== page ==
Smart's Sparky Playmaking Boosts C's Over Bucks

BOSTON – Marcus Smart stood on the baseline with 2.1 seconds remaining in the first half of Friday night’s contest against Milwaukee. His Celtics held a 63-58 advantage over the Bucks at that moment, and they wanted to head into the break with a little extra padding on their lead.

Two seconds is not enough time to perform a typical inbound pass and race upcourt for a buzzer-beating shot, so Smart had something else up his sleeve.

The 22-year-old guard took the handoff from the referee and didn’t even bat an eye; he promptly cocked his right arm back and launched an 85-foot Hail Mary right into the mitts of Jared Sullinger – a toss that surely would have made Tom Brady nod his head in approval.

As soon as Smart’s wide receiver caught the rock, he quickly turned and laid the ball in left-handed with half a second remaining on the clock. It gave the C’s the seven-point, touchdown lead they were searching for, and more importantly gave them an extra boost of momentum en route to their dominating 124-109 win.

Smart’s perfect pass to Sully was just a small sample of the facilitating show he brought to TD Garden Friday night, as he was launching the rock all over the court.

No, he was not launching it into the hoop – that was not even part of his game plan on this night. He attempted just two field goals all game and missed them both; yet, his impact was perhaps greater than any other player on the court because of his sensational playmaking on both ends of the floor.

When the C’s were up by just one point midway through the second quarter, Smart kick-started the team with a barrage of highlight reel passes. He dished out two consecutive alley-oop dimes – one to Tyler Zeller, and one to Kelly Olynyk – then found Zeller again with a halfcourt outlet dish.

The sparky guard continued that trend throughout the game as he finished with a team-high-tying nine assists off the bench, to go along with two steals and a block on the defensive end.

Smart was not available for comment after the game, though his teammates represented him by raining him with praise in Boston’s locker room.

“He did what he does,” said Isaiah Thomas, who scored 20 points in 25 minutes. “He made plays on the defensive end, he made the right plays offensively and he just brought a lot of energy.”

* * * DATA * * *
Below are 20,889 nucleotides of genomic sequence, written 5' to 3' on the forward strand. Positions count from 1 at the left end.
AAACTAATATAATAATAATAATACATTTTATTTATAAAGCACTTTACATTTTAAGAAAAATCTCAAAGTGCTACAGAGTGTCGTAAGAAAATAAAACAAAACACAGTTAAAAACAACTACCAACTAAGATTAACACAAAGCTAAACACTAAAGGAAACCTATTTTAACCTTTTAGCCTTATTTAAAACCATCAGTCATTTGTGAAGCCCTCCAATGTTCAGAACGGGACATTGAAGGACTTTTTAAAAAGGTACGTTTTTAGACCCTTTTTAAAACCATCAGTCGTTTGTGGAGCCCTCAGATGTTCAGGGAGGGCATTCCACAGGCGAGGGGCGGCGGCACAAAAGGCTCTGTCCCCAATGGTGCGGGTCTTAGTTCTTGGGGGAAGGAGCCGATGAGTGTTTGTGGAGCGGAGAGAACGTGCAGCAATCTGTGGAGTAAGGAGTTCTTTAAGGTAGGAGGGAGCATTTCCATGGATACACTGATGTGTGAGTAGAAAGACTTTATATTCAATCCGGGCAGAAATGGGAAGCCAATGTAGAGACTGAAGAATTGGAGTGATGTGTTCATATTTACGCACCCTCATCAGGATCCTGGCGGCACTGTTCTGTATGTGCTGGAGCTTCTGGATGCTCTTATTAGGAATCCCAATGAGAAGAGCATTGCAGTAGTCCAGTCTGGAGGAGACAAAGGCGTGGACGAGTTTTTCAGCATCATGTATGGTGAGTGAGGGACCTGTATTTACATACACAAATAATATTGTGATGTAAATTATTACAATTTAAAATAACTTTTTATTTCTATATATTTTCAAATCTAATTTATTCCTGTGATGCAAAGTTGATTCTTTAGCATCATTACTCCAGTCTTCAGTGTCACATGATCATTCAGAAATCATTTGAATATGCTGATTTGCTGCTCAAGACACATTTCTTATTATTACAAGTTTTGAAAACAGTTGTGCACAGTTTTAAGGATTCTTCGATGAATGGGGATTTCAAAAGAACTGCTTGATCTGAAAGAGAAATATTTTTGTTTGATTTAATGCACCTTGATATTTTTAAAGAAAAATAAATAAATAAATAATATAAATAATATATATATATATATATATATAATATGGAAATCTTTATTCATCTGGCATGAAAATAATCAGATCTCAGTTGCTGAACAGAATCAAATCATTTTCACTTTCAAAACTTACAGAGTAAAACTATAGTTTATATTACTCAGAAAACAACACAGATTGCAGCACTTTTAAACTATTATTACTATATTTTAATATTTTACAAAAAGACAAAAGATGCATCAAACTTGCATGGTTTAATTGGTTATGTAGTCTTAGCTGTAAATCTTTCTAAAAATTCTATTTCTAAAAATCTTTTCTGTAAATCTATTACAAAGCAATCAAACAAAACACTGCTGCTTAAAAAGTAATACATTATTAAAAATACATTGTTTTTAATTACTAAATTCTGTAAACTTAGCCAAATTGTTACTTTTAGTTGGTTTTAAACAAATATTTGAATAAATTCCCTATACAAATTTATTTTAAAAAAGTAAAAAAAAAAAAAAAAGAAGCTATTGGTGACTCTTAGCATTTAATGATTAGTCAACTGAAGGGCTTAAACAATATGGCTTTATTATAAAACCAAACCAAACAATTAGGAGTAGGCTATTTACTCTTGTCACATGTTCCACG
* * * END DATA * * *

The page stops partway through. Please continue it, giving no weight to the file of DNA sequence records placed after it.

Perhaps he was boosted by the fact that his mother Camellia was in the stands for a rare appearance at the Garden.

“I think that was his mom’s first time coming to the game,” Thomas said with a grin. “We said we’re going pitch in and try to make his mom come to every home game.”

But in reality, whether Smart’s mother is present or not, he has delivered like this time and time again this season. His shot may not be consistent all the time, but he can always be relied upon to deliver by doing the little things that lead to victories.

“Marcus always plays hard,” said Zeller, who tied career highs with 26 points and four blocked shots. “He rebounds, he defends, sometimes he makes shots, but tonight wasn’t his night [in that aspect]. He passed the ball and made all the other plays that may or may not show up in the stat sheet, and really helped us get that lead.”

Many have been quick to point out Smart’s lack of scoring over the last few weeks (he’s averaging 6.8 points during his last 12 contests), but his impact in other areas has been simply irreplaceable, as Jonas Jerebko explained after the Friday’s game.

“Marcus Smart is one of the best defenders I’ve ever played with,” said Jerebko, who, at 29 years old, is the eldest member of the team. “If he puts his mind to it he is a bulldog in there, so his shot’s going to fall. We’ve all seen him get hot and we’ve all seen him get cold. He works on his shot, he works on his game, so we trust him shooting the ball. But like I said, he’s one of the best defenders out there, so we love having him on the team.”

That statement right there says it all. Smart may be experiencing some shooting woes, but his teammates fully trust him and know his shot will come around. In the meantime, he continues to influence Boston’s success tremendously with his playmaking ability and trademark tenacity on both ends of the court.

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